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Death and Healthy Living: Coping with Loss and Supporting Loved Ones Through Grief

Jerry Reves, M.D.
March 12, 2024
A person hugging an older person.

This is the 300th healthy aging column. Almost all the previous columns have been concerned with ways to stay healthy. However, we all know that life ends. Most readers of this column are in an age group that is increasingly aware of this fact. We face the loss of loved ones, friends, and family. Paradoxically, death is a necessary part of life. The question for the living is how to comfort the one who has just lost a beloved spouse, child, sibling, parent, friend or special person in his or her life.


The person who has suffered the loss of a loved one through death is, by definition, is a state of bereavement. It is best to understand the reactions and implications of death for the immediate survivor and for those who want to assist the bereaved.

There are many varied and often frequent reactions that are absolutely normal in a person who is bereaved. Much of the reaction is related to who died and how. For example, if a child dies suddenly from an unexpected accident or illness, the reaction in part is likely to differ from the loss of an aged parent who has had a lingering illness for years. Suicide is a particularly difficult death for the surviving loved ones because different emotions are triggered, like guilt.

Death of a spouse, sibling or friend brings a profound sense of confusion, loss, sadness, denial, yearning, and if unexpected, shock, disbelief and perhaps anger. All of these emotions and many others are normal. They wax and wane. They may be strong or weak, but can be felt for months, even years.

The most acute feelings are a sense of loneliness, insecurity and uncertainty. The loss can also mean major adjustments in living conditions, home or financial stability and a host of related matters. Things will not be the same when the loved one dies.

Normal Coping Mechanisms

There is no one set of prescribed ways to cope with the grief occasioned by death. It is normal to have 18 to 24 months or longer of a string of variable emotions mentioned above. It takes time, sometimes a very long time, to adjust to the new life without the loved one.

What is most important is that whatever the feeling or emotion, it should be encouraged to find full expression. If it is crying or retelling the events of the last amount of time numerous times, this is a normal way to begin to accept the very real sense of loss and adjust to it.

It is not unusual for the mourning person to become isolated and develop disordered sleep, intestinal upset, loss of appetite, energy and enthusiasm, and many physical problems. These normal responses only become problematic if the mourner develops clinical depression that requires professional diagnosis and treatment.
Each person experiences this profound loss differently, but each individual can and does benefit from having a supportive friend.

What You Can Do To Help

Family and friends can be an enormous source of comfort and support to the bereaved. In fact, it is healthy for both of these to occur. It benefits the grieving person and gives meaning to the friend's life. There are a number of things to do and a few not to do to assist a friend or family member who has just lost a loved one. Most of us are uncomfortable trying to offer comfort.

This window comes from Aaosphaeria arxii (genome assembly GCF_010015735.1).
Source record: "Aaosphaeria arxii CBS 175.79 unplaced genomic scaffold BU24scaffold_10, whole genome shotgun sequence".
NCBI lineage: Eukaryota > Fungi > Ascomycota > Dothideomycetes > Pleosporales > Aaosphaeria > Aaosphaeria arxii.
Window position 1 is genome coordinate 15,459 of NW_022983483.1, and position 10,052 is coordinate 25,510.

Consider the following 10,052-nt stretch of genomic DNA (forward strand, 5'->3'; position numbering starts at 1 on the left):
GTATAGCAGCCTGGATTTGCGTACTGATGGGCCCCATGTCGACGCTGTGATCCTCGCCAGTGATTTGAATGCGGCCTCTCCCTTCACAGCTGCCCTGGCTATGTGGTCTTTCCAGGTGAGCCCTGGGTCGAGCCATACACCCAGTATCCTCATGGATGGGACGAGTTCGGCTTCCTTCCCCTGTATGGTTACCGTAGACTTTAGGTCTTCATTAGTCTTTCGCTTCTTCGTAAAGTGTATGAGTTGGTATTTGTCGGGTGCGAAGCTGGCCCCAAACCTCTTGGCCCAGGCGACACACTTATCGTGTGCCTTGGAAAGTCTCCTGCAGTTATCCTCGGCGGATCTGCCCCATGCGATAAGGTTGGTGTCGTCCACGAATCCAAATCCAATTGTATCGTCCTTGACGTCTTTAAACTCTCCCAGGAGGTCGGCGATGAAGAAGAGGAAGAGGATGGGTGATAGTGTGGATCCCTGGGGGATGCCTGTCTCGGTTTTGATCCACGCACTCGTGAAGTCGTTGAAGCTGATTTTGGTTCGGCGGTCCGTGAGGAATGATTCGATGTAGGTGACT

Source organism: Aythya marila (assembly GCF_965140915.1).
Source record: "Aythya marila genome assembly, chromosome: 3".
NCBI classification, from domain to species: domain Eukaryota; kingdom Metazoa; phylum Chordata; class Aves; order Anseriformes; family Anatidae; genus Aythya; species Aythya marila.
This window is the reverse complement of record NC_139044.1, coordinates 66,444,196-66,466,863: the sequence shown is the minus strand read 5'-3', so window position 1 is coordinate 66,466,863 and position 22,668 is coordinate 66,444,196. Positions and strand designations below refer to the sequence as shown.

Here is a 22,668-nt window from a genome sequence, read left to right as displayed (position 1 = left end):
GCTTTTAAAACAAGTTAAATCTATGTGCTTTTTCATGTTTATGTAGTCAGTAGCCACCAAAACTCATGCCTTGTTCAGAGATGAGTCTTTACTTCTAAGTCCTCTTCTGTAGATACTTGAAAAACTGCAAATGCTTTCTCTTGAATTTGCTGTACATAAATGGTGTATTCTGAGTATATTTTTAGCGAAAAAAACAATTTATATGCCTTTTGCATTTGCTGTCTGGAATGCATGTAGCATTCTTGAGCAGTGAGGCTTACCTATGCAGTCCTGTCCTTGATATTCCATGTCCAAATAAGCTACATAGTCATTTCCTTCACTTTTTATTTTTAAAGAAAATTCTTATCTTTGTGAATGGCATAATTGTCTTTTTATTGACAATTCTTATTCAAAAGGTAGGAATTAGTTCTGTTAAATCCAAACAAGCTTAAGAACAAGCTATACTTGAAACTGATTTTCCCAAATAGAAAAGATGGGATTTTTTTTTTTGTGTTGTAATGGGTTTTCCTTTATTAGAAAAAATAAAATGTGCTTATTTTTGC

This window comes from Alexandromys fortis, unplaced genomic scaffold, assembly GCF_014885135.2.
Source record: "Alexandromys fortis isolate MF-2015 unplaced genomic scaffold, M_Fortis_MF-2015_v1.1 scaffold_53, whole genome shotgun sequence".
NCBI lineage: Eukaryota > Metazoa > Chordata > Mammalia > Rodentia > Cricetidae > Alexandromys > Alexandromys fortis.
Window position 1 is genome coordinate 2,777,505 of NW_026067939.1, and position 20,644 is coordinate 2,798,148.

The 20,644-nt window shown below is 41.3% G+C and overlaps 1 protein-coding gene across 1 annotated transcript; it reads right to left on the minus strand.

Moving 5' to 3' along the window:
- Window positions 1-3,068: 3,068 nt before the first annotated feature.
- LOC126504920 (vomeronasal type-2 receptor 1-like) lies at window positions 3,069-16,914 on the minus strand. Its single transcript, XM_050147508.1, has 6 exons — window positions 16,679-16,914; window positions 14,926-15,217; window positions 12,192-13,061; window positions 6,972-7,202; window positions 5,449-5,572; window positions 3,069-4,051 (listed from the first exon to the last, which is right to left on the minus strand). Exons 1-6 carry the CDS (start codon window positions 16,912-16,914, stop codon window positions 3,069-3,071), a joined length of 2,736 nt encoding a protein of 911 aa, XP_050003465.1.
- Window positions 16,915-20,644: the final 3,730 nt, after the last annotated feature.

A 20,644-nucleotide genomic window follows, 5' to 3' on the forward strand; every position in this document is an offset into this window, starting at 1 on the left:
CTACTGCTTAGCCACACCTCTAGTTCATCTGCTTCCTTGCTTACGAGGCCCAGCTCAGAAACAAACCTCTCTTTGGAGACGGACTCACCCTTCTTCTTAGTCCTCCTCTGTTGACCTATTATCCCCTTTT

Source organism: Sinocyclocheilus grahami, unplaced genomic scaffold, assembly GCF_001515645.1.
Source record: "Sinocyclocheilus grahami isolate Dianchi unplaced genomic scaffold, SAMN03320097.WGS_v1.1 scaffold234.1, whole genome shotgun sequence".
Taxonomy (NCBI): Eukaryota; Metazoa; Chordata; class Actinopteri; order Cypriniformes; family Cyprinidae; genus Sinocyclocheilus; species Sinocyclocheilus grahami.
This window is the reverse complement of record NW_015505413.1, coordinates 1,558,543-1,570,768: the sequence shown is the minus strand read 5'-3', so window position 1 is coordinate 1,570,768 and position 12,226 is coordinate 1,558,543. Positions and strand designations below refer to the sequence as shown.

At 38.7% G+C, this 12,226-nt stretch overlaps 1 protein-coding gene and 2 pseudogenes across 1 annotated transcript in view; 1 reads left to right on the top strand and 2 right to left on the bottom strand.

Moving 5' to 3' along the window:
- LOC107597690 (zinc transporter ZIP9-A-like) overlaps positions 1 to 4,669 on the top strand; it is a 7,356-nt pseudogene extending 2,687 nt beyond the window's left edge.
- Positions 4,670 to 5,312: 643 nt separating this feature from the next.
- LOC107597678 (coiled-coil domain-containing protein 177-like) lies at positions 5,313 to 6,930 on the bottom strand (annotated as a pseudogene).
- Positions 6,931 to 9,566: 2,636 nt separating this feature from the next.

Below, I list some of the practical and proven contributions one can make to help another at this time. The single most important thing that one can do to help another through the loss is to be present, available and a patient listener.

Acts of Assistance to Help Someone Mourning Death of a Loved One

  • Be present
  • Listen compassionately – encourage the mourner to talk
  • Be patient with mood/emotion changes
  • Offer to help with things (e.g., meals, chores, errands, etc.)
  • Acknowledge the profound loss
  • Be cautious with "advice"
  • Assist with paperwork, etc., that needs to be done
  • Remember anniversaries, birthdays, holidays, etc.

There are a good number of things not to do when trying to comfort.

  • First, is not to minimize the loss or tell the bereaved things like "you'll feel better in time."
  • Also, resist talking about your experience or that of others. Remember that this is a unique loss for the bereaved, and what has happened to you or others is not important because each person must grieve in his or her own way.
  • The well-meaning person of faith who says, "They are in a better place," is not comforting to the person still in this now even worse place. Silence is sometimes golden in these times; your presence speaks volumes. It is your presence and not your words that are most important.


Death is an expected and planned event in every major religion. Formal religions have beliefs and ceremonies that have dealt with death forever. For persons of deep faith, the service held to mourn the dead is a meaningful ritual with scripture that brings comfort and consolation. Officials of the religion are trained to bring a message that consoles no matter the circumstances.

If the person is one of faith and expresses it in conversation, honor such beliefs and the comfort people receive from their abiding faith. Rejoice in their devotion that eases their pain.

The Bottom Line

We do all we can to encourage healthy aging, but inevitably death awaits us all. When a loved one or friend loses a loved one, we can help people through this very difficult time. In helping them we also help ourselves by offering aid and comfort, one of many of the ways to achieve healthier aging. As we age, these opportunities become more numerous.